HxD, Binary Editor, or XVI32? Windows hex editor round-up

One of these hex editors will suit your needs

Windows hex editor round-up


HxD is a freeware editor supporting disk, memory, and file hex editing, as well as a secure file deletion tool (called a "file shredder" by HxD). HxD's webpage states the app works on every Windows OS from Windows 95 up to Windows Vista, but I found it also works fine on Windows 8. Editing is a breeze -- blocks of hex data can be selected with either the mouse or keyboard. Editing features include copy, cut, insert, overwrite and deletion.

HxD editing.

HxD includes a powerful search tool for finding hex or text data, a file comparison utility, file concatenation and splitting, and a handy tool to generate checksums.

HxD checksum generation

HxD can be download from the application homepage.


Visual Studio's Binary Editor

Many are unaware Microsoft included a hex editor in the professional versions of Visual Studio. To use Visual Studio'sbuilt-in hex editor, click Open File… from the File menu. Next, inside the Open File dialog, choose a file to edit and click the Open With… option from the dropdown found next to the Open button.

Visual Studio

Select Binary Editor from the list of programs…

Open with Binary Editor

…then a tab will open with the file contents displayed in hexadecimal. Although the Visual Studio Binary Editor doesn't support the "file shredding" or other advanced features of HxD, but for common hex editing tasks such as copy, paste, overwrite and delete, Studio performs admirably.

Binary Editor window

Selection and editing operations are accomplished with the mouse or standard Microsoft keyboard shortcuts (Ctrl-C, Ctrl-X, Ctrl-V, etc.).


XVI32 is a freeware hex editor which sports excellent block editing features such as Delete, Copy, Overwrite and Move. But perhaps the biggest strength of XVI32 lies in its portability: XVI32 doesn't use an installer -- the application is extracted from a zip file -- therefore XVI32 can be ran directly from its extraction folder.

So if you need a portable hex editor that can be ran from a USB stick or SD card, XVI32 is a perfect choice.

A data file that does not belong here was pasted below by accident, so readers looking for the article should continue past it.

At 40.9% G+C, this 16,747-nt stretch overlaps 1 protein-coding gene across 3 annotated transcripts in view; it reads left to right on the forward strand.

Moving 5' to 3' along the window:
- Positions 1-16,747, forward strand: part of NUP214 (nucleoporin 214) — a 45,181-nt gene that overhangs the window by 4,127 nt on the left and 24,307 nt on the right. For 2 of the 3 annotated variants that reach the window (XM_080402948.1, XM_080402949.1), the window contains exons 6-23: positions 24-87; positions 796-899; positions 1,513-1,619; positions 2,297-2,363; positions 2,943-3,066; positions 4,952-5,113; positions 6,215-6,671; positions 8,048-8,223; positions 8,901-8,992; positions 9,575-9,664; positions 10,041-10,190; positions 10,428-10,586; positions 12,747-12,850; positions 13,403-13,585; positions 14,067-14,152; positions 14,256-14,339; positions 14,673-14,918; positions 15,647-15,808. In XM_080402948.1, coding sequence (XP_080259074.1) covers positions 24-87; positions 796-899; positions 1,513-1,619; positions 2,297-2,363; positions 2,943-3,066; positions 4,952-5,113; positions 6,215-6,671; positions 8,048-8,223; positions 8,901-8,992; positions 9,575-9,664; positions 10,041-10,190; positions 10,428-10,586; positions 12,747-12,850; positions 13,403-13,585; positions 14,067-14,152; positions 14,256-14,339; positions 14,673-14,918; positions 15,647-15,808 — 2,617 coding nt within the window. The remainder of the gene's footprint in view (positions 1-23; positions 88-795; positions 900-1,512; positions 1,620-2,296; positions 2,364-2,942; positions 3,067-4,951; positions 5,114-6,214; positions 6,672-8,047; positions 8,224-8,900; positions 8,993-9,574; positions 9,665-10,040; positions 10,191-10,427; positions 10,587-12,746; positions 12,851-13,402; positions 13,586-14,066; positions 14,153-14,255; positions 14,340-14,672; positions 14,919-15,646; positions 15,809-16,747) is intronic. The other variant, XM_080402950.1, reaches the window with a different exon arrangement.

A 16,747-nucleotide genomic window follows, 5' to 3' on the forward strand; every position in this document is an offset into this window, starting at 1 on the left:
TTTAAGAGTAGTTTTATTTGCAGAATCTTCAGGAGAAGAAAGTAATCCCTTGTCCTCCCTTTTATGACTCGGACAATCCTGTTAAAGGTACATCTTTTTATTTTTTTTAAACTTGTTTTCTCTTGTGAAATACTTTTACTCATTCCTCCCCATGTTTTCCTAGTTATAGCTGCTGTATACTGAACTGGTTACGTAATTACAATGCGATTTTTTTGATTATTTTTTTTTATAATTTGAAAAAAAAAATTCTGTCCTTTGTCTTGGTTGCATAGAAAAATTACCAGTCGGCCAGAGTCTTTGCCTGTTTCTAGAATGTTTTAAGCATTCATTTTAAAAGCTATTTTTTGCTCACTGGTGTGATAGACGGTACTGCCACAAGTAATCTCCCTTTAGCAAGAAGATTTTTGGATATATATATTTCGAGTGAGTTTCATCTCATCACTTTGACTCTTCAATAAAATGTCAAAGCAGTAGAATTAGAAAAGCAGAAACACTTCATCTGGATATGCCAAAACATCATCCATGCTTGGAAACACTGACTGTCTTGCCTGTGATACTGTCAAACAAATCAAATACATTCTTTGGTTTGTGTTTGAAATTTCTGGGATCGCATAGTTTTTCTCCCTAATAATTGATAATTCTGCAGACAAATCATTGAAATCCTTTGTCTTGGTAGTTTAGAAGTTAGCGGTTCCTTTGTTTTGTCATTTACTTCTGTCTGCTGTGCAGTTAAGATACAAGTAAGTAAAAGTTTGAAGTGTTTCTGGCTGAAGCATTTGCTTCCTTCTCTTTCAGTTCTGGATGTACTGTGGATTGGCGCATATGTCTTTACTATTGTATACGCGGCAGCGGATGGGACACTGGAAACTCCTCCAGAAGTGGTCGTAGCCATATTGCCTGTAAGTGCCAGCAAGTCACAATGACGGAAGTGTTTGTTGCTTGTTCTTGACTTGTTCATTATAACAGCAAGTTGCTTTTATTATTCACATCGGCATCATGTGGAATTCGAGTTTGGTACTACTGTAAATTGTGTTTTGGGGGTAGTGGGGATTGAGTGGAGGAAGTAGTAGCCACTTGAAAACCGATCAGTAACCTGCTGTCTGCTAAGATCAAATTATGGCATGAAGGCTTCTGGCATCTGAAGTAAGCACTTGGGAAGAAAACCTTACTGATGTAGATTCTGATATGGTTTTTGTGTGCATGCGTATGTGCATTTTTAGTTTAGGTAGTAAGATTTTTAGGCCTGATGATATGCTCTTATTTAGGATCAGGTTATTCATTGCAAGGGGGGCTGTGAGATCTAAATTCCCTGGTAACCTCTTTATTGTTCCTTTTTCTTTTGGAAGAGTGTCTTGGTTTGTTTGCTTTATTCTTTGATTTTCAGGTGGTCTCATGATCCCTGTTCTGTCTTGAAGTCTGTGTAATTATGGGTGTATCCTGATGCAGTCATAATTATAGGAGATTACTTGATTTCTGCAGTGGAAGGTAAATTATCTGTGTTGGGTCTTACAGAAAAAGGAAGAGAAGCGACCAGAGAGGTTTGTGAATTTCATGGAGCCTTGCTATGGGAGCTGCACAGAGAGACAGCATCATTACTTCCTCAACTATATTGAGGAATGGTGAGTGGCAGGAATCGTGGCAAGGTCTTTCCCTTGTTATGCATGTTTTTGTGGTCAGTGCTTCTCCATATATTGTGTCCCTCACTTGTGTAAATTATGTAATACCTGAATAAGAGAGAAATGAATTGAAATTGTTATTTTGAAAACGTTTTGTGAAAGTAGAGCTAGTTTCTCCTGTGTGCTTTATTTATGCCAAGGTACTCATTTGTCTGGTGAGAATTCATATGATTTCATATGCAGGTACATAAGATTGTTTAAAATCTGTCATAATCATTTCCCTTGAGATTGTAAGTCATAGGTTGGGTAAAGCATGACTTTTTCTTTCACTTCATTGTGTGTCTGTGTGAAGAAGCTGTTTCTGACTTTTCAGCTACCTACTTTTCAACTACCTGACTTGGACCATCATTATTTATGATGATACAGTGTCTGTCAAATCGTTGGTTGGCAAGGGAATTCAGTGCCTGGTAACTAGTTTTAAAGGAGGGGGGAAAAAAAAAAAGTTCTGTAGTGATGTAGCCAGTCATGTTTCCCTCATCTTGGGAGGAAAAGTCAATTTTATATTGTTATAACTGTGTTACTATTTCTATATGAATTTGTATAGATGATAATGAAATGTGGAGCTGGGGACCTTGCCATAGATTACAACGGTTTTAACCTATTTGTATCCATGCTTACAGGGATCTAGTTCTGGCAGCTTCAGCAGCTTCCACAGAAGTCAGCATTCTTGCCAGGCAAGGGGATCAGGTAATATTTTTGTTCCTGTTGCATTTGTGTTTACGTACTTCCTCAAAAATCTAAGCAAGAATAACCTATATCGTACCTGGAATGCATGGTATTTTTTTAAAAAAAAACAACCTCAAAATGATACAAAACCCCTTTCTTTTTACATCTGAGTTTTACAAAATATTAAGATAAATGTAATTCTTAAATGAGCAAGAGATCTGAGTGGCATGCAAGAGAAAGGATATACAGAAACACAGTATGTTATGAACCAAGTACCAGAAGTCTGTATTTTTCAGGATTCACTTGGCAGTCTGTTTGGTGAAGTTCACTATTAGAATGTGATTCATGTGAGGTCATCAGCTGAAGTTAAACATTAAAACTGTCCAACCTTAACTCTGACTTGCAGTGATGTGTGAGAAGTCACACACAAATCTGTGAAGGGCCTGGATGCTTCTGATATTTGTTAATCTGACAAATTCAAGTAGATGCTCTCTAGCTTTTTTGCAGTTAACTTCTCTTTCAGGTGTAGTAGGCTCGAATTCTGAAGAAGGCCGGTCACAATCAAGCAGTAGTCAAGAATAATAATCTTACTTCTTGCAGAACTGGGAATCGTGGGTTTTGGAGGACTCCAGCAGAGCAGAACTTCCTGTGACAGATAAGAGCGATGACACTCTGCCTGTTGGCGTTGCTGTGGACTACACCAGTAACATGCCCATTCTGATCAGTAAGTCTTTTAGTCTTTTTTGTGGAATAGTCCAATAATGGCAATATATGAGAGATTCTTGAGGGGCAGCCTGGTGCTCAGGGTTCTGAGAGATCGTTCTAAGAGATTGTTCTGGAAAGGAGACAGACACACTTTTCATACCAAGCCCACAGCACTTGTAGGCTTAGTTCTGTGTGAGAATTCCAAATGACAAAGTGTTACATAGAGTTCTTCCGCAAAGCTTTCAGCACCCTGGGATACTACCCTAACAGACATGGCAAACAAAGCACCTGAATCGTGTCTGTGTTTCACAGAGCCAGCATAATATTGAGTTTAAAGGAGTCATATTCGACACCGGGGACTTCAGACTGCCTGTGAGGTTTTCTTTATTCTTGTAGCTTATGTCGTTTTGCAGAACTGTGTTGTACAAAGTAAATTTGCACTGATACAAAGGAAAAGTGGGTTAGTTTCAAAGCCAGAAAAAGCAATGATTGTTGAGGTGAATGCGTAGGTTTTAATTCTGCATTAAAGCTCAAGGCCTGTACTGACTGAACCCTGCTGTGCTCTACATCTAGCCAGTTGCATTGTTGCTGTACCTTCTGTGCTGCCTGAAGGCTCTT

However, I did find one tiny portability issue other users of Windows 8 may experience: Before I was able to view XVI32's help file, I needed to install WinHlp32 from Microsoft's Download Center. But since the help file isn't an absolute necessity, XVI32 can still run even if the WinHlp32 viewer isn't installed on a Windows 8 host machine.

Also, before you start editing with XVI32, I highly recommend limiting the number of rows and columns displayed by the editor to sixteen bytes (or multiple) for readability purposes. These settings are found in XVI32's Options menu.

XVI32 options

Although XVI32 is powerful, block selection cannot be made using a mouse, a feature supported by HxD and Visual Studio. Selections in XVI32 are made using the Shift and arrow keys for short selections or using Shift in concert with PgUp/PgDn for larger blocks of data.

XVI32 block selection

To make up for its block selection deficiency, XVI32 includes bookmarking features and better yet, a scripting engine for automation of editing tasks:

XVI32 scripting

XVI32 can downloaded from the XVI32 homepage.

In closing…

So, depending on your needs, one of these editors should "fill the gap": HxD with its comprehensive feature-set, the convenience of Visual Studio's built-in Binary Editor, or the portability and scripting tools of XVI32.

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